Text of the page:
Designers, Don't Play Hard to Get!
Since the rise of the internet and the ease of shopping online, the design industry has been searching for new ways to effectively work with customers and continue to be profitable. In the golden age of decorating, you had exclusive access to a slew of designer-only retail shops set up to serve you. You’d grab your customer and take them on a shopping spree through the city; the experience of special access you provided plus the closed system of designer pricing nearly guaranteed you 30-50% profits on your clients’ furniture purchasing. Now, clients can find “everything they’d ever want” without getting dressed or leaving their sofa. It’s even harder to make a profit, as the vendors no longer need an army of interior designers to sell their products. Of course, some vendors - mostly the high-end and specialty manufacturers - resisted this change for years. However, as the customer used to a high-touch level of service has largely retired and settled in their established homes, the next wave of designer clientele has risen up and demanded simple interactions and clear prices. These market forces have also been accelerated by several years due to the pandemic. As a result, finding even those “exclusive” brands available for purchase online is a simple process for you and your customers. Does this mean you’ll have even less opportunity for profit as a designer? Fortunately, likely no.
Even though the interior design market did experience some floundering in recent years under these competitive conditions, newopportunities are emerging that let you make your business operations simpler and re-establish your profits. Communication tools like Google Meet make video communication from anywhere free and easy. Design tools like DesignFiles make it simple to convey your vision. And Sourcing tools like Daniel House Club make it possible for you to recommend and be profitable on your clients’ online purchases. All of this allows you to spend less time running around town, managing spreadsheets of purchasing and tracking shipping information.
When markets shift rapidly it can be disorienting. There is always a temptation to ignore changes and keep plodding along the way you always have. If you have robust systems, solid vendor relationships, and a long pipeline of customers, you may be fine for a while. Still, customer demands and preferences shift very
quickly and continually getting ahead of them- even when you’re currently successful- is key to sustained growth. Most changes that help improve your business today are reasonably simple to implement. The primary goal is clarity on what it means to do business with you.
This has been miscommunicated for years as transparency. Restoration Hardware doesn’t tell its customers how much their furniture costs them to buy, and their customers don’t expect they should. Your customers don’t either. RH, does, however, make it very clear what it looks like to complete a transaction with them. This is what you need to do, too. A potential client should be able to arrive on your website or hold a conversation with you and very quickly ascertain the process of working with you, and the cost. Pricing clarity is one of the most significant elements of a customer choosing to purchase a product or service. If posting your pricing online makes you nervous, at the very least, consider sharing real-life examples. Perhaps below a photograph of a project you worked on say, “I spent 65 hours, at $100/hour, designing this 600 square foot living space. The customer spent $18,000 on furniture. For a comparable space, you should expect to spend $34,500.” If you can go beyond this and share your price per room or per square foot, even better. A customer is coming to your website with the same expectations they come to every website: if they don’t know how to work with you in three seconds, they’re leaving.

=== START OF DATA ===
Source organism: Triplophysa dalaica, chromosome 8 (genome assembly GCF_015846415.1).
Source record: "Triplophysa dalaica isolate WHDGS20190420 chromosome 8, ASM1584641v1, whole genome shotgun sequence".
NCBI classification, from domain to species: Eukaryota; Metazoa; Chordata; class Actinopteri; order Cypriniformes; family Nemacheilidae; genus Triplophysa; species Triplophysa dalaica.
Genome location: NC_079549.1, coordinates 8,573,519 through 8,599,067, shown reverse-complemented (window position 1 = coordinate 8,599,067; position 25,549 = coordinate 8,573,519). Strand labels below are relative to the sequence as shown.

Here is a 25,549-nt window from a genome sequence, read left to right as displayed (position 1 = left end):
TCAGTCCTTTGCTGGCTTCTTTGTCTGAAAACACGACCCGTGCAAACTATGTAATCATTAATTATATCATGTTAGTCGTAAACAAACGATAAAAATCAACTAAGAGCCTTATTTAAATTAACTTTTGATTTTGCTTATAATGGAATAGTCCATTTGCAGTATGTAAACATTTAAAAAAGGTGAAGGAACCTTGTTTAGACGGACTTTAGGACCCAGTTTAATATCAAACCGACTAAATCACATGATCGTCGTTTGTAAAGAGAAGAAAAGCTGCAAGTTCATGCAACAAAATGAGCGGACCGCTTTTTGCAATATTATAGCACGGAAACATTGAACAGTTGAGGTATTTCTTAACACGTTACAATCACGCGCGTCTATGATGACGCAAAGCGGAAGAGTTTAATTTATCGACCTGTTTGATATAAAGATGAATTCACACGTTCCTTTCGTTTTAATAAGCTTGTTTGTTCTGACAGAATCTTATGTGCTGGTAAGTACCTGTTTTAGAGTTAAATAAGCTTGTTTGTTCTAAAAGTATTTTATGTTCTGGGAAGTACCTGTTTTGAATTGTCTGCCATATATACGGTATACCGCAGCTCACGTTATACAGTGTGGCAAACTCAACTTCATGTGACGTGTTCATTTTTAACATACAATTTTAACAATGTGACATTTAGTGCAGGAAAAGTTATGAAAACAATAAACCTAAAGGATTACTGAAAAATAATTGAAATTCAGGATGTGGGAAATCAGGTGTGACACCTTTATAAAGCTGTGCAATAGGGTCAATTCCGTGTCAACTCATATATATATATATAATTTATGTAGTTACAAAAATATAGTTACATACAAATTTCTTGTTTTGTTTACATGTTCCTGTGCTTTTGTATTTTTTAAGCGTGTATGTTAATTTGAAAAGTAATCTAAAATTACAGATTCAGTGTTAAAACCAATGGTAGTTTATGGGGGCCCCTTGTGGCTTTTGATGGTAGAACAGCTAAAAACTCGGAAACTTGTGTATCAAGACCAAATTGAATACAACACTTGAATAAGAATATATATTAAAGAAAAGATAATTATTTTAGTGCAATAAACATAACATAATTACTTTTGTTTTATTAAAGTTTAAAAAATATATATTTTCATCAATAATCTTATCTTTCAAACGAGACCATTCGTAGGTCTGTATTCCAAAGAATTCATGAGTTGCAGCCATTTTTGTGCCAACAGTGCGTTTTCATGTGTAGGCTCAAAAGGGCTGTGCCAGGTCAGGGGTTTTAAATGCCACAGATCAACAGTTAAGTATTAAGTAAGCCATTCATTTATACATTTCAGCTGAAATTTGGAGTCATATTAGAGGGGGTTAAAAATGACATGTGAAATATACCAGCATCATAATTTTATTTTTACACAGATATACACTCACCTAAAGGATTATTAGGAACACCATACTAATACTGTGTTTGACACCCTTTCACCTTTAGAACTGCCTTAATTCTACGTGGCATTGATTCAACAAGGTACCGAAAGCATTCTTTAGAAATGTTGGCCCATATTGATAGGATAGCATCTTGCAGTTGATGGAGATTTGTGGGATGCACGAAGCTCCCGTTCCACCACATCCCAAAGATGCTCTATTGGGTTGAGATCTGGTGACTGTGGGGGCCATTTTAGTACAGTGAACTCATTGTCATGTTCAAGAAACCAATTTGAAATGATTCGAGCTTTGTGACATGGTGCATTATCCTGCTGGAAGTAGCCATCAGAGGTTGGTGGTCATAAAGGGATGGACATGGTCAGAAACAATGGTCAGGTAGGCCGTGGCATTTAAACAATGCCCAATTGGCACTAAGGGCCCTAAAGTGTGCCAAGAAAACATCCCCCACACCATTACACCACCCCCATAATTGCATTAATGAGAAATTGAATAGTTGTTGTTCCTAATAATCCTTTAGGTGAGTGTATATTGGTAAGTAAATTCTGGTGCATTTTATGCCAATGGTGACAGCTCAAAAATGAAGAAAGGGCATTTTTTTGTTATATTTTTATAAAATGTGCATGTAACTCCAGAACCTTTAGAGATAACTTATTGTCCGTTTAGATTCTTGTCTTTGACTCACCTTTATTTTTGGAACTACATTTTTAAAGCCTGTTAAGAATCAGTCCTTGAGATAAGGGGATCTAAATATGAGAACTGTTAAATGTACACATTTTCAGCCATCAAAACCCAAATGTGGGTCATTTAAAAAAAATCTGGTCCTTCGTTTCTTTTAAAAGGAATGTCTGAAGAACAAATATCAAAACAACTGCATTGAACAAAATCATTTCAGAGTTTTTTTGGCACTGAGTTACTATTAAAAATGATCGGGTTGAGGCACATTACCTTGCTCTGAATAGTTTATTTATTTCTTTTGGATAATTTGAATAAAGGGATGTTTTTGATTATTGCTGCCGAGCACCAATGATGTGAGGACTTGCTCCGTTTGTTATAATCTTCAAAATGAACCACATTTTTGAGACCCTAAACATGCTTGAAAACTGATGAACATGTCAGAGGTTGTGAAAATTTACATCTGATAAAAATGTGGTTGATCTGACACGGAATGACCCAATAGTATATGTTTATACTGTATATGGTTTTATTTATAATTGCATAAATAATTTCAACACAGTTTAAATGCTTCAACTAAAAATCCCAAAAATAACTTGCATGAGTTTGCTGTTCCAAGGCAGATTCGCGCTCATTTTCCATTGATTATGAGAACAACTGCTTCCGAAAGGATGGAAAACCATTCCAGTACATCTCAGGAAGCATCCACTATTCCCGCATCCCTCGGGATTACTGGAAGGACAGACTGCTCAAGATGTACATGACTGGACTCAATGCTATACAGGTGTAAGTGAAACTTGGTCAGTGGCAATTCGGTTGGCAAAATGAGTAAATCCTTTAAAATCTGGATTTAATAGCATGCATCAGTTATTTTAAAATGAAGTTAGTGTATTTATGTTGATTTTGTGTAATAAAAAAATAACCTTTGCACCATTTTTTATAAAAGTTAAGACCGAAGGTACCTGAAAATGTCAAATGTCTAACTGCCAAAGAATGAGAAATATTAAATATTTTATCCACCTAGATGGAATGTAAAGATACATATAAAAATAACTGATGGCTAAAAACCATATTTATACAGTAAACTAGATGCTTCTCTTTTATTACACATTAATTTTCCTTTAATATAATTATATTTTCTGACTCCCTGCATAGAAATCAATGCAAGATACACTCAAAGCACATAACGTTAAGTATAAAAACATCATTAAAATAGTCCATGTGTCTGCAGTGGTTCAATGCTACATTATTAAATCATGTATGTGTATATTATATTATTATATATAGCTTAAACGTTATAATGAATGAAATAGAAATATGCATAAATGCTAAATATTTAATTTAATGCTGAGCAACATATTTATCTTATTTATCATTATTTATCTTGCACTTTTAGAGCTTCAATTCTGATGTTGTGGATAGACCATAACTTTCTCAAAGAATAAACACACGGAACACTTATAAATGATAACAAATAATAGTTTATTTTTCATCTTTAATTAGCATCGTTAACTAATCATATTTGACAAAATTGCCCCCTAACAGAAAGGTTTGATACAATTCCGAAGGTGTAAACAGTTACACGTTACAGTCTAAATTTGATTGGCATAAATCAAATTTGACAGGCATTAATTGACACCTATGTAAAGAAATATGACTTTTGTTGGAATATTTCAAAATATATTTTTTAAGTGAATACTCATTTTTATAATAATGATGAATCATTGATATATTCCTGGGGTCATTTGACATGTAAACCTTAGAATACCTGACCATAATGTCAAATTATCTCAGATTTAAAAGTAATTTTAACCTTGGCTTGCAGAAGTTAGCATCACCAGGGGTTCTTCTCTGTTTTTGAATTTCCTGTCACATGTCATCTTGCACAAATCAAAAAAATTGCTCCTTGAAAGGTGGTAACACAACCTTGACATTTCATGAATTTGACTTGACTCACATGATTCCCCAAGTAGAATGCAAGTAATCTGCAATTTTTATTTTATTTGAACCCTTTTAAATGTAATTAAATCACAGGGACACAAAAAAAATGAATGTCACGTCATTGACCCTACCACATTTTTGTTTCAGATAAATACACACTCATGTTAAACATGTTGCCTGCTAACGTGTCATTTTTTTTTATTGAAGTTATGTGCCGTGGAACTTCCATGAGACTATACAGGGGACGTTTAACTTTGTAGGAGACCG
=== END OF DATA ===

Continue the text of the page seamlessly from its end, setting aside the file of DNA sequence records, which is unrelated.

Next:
Once you obtain one of these internet savvy customers, it’s imperative that you stick to your systems. They’re not necessarily unreasonable, but the whole consumer world they know is Amazon-based, which is to say: very, very easy and quick to work with. Yes, aspects of that are challenging for designers, but be clear about that, too. You can say, “This is not a quick and cheap process. We’ll make hundreds of decisions together and you’re going to have to spend more money than you may be accustomed. But, you’ll love the result.” Remember, the price isn’t scary (these people spend $12 on toast). But, not knowing what they’re getting into is terrifying.
I’d be remiss if I didn’t mention how Daniel House Club can help you serve these e-commerce-centric customers. We’re a great resource for a traditional designer simply because it’s easy to shop so many vendors at once. And, we offer even more value when you use our site with your customers. You can create boards and carts organized by rooms and these can act as virtual shopping lists when you send them to your clients. All they have to do is lay back on their sofa and explore everything you chose for their project. When they’re ready to purchase, they can complete the transaction right away. You’ll get paid (up to 50%) on everything they buy, and we’ll handle all the shipping logistics.
Our goal truly is to bring back the golden age of decorating by leaning into online tools. We allow you to meet your client right where they are, offer them the tremendous value of ease, and improve your profitability. Even more importantly, we make it simple for you to offer your customer clarity in the otherwise murky world of interior design. They will love you for this clarity. Figure out how to provide it and you’ll never play hard to get again.